Review: The fledgling DJ Paypal joins the likes of Lapalux, Martyn and Mr Oizo on the mighty Brainfeeder, and he does so with his inimitable blend of footwork-driven electronica, and mind-bending pseudo house. This extended EP features nine solid dance bruisers, starting with the jazzy drum rolls of "Ahhhhhhh" that fuse neatly into the likes of "Awakening", a gorgeous piece of nu jazz complete with the sexiest trumpets we've heard in a while, and "Sold Out" itself, a delightfully bumpy ride along a rollercoaster of percussion and starry melodies. This is jazz for the next millennium.
Review: Jazzman glitch Dorian Concept returns with The Jitters, a new album that's one take, live, and improvisational in design and borne through 'sifting for outtakes' from his last Brainfeeder transmission The Nature Of Imitation (2018). The result is an LP where previously thought 'undeveloped ideas' were given new renditions, structures and arrangements to now shine forth in a bizzaro yet freshly emboldened glory. Still very much pushing his own twist on P-funk, computer music and electro, Dorian Concept shows where he's really at in "A Mother's Lament (Alt Take)" alongside a fresh batch of sweet, leftfield and undeniably colourful vignettes.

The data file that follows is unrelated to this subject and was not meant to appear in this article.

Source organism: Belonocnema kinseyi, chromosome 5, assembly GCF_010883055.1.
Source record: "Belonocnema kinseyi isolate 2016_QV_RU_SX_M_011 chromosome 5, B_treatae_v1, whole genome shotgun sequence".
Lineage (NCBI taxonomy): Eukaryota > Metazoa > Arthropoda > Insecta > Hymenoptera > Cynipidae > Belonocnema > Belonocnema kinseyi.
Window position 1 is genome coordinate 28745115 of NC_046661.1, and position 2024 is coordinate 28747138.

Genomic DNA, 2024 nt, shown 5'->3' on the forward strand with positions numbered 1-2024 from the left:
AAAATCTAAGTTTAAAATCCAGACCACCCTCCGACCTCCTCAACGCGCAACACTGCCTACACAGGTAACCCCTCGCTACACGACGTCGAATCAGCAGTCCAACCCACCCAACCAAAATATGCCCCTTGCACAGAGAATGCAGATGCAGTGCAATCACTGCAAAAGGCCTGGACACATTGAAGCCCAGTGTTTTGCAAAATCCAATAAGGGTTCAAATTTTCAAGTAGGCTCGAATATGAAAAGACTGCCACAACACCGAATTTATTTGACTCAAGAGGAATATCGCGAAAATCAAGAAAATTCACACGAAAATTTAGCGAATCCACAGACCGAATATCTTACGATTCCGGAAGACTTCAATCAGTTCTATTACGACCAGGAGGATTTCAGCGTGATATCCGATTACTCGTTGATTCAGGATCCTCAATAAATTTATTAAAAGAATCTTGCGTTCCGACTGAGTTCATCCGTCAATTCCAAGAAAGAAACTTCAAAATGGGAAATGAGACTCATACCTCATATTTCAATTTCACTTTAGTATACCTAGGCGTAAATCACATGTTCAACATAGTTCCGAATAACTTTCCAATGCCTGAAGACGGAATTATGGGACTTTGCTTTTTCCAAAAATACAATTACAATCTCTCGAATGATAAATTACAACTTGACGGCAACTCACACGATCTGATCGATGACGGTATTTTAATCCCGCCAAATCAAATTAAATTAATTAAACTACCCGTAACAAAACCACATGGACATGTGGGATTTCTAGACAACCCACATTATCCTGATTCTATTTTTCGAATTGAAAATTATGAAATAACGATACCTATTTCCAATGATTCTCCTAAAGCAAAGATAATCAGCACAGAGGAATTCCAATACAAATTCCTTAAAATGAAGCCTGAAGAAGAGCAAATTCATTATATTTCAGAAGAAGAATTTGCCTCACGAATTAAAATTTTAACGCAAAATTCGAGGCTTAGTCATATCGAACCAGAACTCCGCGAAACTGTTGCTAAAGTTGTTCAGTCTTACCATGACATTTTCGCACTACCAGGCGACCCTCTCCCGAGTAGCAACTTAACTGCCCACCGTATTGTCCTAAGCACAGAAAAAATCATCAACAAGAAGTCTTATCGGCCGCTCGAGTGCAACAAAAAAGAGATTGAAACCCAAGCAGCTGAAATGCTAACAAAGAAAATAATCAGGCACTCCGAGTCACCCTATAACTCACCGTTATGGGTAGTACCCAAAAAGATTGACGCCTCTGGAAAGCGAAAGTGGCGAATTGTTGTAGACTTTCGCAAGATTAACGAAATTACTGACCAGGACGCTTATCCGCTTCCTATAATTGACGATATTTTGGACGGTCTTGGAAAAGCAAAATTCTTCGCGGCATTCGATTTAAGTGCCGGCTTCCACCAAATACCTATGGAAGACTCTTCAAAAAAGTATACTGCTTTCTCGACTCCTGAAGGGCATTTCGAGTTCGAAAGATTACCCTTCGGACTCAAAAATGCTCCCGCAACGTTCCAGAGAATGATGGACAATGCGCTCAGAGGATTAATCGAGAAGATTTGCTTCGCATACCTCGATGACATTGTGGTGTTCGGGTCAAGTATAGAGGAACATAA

Review: There's a pronounced split between the live incarnation of The Gaslamp Killer and his musical output, where most club kids have him down as some kind of chainsaw dubstep fanatic. However on record he morphs into a wondrous haze of 60s and 70s psych anchored to heavyweight funk. As his EPs promised, his debut album goes headfirst into a searing Molotov cocktail of psychedelic tendencies and exotic samples, from Indian strings to West coast guitars via groovy organs and hard-breaking drums. It's overloaded and messy in many places, red-lining and wild eyed, but anything less would be a disappointment right?